Sunday Notes: September 13, 2015

Math lecture at TKK.JPG
Math lecture at TKK” by Tungsten – photo taken by Tungsten. Licensed under Public Domain via Commons.

Welcome to Sunday Notes, where we try to rehash important developments occurring on Hockey Graphs and elsewhere in the CORSI twitter league in less than 500 words. I’m sorry if we forgot about your post, or misconstrued what you said. We don’t care. Don’t @ us. Just do better next time. – Asmaen

It’s about the numbers

…but please express them in terms of TOI, especially if you’re going to compare players. Why? Here’s what Conor found:

  1. TOI and games played (GP) do not increase linearly with each other, and so expressing anything in just point totals and games played ignores the fact that players are given vastly different opportunities.
  2. Production is a function of TOI: the higher the TOI, the higher the points accumulated. This relationship is more pronounced for forwards.

So not only do rate metrics reflect the different opportunities players are given, they are in fact a superior way to measure contribution. To say otherwise is in glaring opposition of the evidence.

On predicting contribution

Necessity begets the use of analytics, or so goes an ancient hockey twitter saying.

That’s the challenge Jack Han faced recently, where he needed analytics to predict the impact that losing some key players would have on the McGill Martlets. So how did he predict production? Jack Han found that by using a combined video tracking and quantitative approach, past offensive contribution can be quantified to approximate the impact that the players’ departures would have on the team the following year. This information can be used to guide decision-making at several levels, especially in helping the coaching staff make practical adjustments to compensate for the leaving players.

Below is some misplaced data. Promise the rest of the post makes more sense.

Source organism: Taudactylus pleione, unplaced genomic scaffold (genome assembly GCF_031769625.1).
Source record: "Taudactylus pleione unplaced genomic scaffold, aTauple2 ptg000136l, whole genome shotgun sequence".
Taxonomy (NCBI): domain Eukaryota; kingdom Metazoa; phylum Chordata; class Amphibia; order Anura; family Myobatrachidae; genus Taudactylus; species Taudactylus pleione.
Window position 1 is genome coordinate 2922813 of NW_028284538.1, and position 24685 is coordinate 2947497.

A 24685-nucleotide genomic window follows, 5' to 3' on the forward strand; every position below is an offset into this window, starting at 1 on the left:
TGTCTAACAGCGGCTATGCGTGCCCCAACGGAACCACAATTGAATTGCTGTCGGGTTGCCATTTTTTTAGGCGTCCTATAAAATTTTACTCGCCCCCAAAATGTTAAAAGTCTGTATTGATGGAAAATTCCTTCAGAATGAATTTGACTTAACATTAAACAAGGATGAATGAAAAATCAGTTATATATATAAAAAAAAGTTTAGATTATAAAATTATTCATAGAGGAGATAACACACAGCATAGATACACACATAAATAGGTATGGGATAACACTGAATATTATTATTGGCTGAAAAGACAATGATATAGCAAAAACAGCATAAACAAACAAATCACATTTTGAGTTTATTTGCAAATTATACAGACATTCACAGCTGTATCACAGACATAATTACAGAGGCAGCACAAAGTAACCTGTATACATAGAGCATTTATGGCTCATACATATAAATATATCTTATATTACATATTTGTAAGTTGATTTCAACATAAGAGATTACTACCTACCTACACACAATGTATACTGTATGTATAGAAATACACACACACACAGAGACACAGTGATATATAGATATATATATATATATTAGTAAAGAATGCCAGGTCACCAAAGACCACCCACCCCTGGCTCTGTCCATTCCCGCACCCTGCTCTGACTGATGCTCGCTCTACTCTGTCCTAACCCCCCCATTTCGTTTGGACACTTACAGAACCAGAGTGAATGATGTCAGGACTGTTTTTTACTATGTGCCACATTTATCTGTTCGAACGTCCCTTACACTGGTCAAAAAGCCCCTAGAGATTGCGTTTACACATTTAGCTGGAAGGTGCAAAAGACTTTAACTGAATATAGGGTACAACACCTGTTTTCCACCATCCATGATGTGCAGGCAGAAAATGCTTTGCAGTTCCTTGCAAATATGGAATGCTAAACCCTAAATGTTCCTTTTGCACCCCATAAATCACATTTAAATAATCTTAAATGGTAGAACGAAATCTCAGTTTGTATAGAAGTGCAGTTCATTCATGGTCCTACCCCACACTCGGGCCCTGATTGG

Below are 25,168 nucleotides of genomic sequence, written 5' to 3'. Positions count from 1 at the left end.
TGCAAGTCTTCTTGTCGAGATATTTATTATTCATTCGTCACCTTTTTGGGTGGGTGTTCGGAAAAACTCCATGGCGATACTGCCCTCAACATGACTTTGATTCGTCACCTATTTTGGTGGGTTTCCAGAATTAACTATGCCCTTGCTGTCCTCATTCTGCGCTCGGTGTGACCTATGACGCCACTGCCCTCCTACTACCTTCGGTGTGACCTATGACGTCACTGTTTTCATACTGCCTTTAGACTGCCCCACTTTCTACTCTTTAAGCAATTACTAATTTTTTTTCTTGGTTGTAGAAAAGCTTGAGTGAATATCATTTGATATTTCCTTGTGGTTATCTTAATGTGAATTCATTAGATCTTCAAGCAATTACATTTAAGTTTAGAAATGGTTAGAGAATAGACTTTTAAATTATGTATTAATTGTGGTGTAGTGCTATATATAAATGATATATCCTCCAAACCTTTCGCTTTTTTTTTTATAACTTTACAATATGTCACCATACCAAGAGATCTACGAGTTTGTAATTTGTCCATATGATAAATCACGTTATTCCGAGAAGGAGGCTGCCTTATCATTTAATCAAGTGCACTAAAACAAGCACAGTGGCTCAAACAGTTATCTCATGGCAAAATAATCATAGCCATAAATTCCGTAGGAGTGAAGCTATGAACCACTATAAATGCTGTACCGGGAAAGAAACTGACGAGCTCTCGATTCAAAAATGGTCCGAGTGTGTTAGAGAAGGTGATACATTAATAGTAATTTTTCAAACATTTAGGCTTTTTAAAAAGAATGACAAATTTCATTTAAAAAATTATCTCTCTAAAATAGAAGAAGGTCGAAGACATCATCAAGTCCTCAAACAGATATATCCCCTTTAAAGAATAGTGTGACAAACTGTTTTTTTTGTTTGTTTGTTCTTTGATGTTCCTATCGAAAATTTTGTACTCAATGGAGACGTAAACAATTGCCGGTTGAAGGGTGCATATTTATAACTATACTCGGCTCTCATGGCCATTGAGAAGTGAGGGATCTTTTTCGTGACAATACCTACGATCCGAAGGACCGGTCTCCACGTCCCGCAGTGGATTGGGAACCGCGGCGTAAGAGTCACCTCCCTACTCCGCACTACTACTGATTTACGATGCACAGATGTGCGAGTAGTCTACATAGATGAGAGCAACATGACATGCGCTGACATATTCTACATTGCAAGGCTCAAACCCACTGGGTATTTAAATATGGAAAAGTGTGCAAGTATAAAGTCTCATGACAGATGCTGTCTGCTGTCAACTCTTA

Domenic Galamini from Own The Puck also came up with a method to predict production, but this time using a strictly numerical approach. His general approach wasn’t novel, as it was based on Tom Tango’s baseball Marcel Forecasting System. Overall, his method relied on the same 3 steps Tango used, which are: 1) weighting past performance, 2) regressing to the mean and 3) adjusting for age. The novelty is found in the way he chose to weigh past seasons in step 1), which is outlined at length here.

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